Ahead of the company’s June 5 shareholder meeting, Walmart workers in major cities across the country are holding rallies and marches this week, calling for CEO Doug McMillon and the Walton family to end the retaliation against workers who speak out for change, and to publicly commit to pay a living wage and provide access to full-time hours.
In Los Angeles, two dozen Walmart workers began a 24-hour fast on May 27. They were later joined by allies and supporters in a colorful march through downtown Los Angeles’ historic Chinatown neighborhood. The march culminated in a protest and community sit-in action outside the Walmart Chinatown store where workers wore masking tape over their mouths to protest the company’s silencing of those who speak up for change. In addition to signs and banners calling on Walmart to pay a fair wage and provide full-time work, protesters also used giant plungers as props to shine the spotlight on the company’s alleged plumbing issues in five stores, which resulted in the sudden layoff of 2,200 workers.
Earlier this year, Walmart caved to worker pressure and announced it would raise wages for 500,000 U.S. associates. But despite the modest increase—and without any guarantee of adequate hours —many workers are still forced to rely on government assistance programs like food stamps to get by. Meanwhile, the company escalated its retaliatory actions against associates to a new level last month when it abruptly closed five stores and laid off more than 2,000 workers, citing “plumbing issues.” Walmart has failed to offer any conclusive evidence of a plumbing emergency that would require the immediate closing of five stores. Workers at the Walmart store in Pico Rivera, Calif., one of the stores closed for alleged plumbing issues, are calling on the company to commit publicly to reinstating all laid off workers when the store reopens for business and to allow all workers, for the time being, to be transferred to one of the nearby 45 Walmart stores.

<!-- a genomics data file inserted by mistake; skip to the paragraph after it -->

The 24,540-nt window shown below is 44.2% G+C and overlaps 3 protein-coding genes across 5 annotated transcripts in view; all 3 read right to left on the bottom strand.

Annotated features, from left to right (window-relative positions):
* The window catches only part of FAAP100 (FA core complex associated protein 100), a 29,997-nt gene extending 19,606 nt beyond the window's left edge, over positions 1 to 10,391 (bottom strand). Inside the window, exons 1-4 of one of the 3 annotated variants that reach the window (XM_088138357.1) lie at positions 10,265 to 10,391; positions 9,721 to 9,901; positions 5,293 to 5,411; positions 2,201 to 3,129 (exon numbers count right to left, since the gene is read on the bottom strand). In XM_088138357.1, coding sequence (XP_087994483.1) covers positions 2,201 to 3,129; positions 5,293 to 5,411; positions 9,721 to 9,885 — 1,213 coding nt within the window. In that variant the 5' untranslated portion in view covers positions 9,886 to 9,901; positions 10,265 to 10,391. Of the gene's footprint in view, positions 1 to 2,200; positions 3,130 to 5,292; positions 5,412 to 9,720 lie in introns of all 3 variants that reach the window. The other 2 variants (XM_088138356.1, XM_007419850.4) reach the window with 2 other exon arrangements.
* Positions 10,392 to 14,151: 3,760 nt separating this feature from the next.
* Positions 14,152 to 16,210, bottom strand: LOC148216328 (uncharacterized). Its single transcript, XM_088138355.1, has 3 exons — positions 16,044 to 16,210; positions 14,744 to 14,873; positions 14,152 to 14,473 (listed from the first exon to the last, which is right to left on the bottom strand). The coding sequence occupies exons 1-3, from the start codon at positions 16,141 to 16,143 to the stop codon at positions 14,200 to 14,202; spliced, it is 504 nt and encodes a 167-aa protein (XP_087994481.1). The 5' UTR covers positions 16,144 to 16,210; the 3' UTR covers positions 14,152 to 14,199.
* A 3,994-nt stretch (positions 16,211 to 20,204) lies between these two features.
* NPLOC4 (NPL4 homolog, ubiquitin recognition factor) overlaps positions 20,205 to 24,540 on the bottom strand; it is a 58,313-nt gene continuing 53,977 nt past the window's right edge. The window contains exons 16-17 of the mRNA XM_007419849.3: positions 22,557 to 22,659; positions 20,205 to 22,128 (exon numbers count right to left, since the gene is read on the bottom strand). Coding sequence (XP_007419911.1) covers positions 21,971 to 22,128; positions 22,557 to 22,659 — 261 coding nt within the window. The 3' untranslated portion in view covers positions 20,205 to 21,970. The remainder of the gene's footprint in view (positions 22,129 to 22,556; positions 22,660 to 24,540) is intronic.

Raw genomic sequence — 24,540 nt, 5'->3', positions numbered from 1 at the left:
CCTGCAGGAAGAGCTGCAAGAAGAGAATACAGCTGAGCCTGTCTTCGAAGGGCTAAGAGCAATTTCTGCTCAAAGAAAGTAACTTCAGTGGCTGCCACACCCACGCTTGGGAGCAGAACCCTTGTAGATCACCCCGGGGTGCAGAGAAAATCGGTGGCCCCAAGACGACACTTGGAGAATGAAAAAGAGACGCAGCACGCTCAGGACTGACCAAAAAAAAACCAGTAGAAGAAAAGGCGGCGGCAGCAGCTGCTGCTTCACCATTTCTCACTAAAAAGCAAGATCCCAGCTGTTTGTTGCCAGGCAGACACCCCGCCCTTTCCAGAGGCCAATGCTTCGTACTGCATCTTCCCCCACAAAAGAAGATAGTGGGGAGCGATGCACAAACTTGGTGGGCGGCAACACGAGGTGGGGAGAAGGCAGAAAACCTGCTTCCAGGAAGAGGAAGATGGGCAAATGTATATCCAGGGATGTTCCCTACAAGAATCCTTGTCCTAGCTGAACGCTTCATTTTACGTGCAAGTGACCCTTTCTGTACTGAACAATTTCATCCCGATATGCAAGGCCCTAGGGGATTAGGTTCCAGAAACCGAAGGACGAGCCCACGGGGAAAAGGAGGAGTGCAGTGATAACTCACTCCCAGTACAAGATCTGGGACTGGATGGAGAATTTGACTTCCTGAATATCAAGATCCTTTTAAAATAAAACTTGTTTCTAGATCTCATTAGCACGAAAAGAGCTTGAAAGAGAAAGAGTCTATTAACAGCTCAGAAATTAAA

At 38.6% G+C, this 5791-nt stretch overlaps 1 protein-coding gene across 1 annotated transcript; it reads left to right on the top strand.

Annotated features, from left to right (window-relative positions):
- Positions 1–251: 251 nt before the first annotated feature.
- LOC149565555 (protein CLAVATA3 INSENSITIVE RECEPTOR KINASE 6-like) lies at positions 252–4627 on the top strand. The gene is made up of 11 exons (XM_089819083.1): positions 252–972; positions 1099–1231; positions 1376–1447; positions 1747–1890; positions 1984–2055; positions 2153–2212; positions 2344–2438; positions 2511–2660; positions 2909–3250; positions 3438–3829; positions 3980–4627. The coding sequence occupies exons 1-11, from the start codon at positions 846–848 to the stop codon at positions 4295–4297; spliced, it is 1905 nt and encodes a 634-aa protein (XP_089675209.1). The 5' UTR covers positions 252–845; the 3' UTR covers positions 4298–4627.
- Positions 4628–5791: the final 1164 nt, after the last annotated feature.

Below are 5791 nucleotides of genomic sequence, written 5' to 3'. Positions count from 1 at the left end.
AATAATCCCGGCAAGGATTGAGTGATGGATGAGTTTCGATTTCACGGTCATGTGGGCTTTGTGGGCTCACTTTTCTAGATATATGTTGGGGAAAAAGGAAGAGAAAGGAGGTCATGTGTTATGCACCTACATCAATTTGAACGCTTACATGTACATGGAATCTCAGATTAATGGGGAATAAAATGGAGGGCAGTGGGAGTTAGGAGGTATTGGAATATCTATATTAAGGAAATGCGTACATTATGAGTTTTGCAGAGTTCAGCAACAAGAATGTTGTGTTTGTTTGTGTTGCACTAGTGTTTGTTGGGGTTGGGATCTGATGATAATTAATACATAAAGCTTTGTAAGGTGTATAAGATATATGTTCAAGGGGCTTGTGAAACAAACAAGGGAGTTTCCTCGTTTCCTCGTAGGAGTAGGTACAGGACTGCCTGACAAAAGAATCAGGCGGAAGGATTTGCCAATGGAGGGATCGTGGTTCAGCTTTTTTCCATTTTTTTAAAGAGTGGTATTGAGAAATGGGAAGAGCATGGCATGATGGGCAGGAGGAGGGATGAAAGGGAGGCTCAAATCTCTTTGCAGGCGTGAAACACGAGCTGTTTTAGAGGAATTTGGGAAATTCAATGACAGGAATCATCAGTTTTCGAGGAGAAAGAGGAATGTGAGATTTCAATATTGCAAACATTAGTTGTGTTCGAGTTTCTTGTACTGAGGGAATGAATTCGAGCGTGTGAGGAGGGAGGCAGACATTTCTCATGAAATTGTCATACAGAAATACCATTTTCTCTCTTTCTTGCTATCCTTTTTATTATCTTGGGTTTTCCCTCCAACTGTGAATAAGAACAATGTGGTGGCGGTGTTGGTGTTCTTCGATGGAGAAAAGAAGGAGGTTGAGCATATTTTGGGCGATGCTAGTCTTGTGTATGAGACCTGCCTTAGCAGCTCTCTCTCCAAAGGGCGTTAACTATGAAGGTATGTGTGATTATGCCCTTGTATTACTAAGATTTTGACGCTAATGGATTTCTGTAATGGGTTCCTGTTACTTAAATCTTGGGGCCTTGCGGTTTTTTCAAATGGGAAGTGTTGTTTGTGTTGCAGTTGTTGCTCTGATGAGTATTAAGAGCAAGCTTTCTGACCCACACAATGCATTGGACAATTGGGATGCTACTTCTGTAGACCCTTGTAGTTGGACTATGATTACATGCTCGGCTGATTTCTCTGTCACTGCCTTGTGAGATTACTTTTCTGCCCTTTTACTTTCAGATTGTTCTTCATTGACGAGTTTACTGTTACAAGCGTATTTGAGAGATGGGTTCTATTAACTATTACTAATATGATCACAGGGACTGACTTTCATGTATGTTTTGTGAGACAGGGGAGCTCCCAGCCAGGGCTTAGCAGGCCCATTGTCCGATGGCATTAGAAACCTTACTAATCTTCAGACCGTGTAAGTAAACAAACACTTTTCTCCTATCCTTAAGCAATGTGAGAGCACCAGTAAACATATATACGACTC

“It’s no coincidence that many OUR Walmart members from my store, including myself, have not been transferred to other Walmart stores even though we made the request shortly after the company unilaterally decided to close our store with just a few hours’ notice,” said Venanzi Luna, a Walmart worker from Pico Rivera.
Walmart workers are prepared to demand change and accountability from the world’s largest retailer at the company’s upcoming shareholder meeting. Worker shareholders will present two resolutions intended to rein in executive compensation and incentivize sustainable investment, such as fair wages and benefits for workers. Teresa Adams, one of the Pico Rivera store workers the company laid off, plans to join her coworkers at the meeting.
“Walmart’s business model only works for the people at the very top, and that’s not right,” Adams said. “We’re fighting for a fair wage and full-time because that’s what we need to support our families.”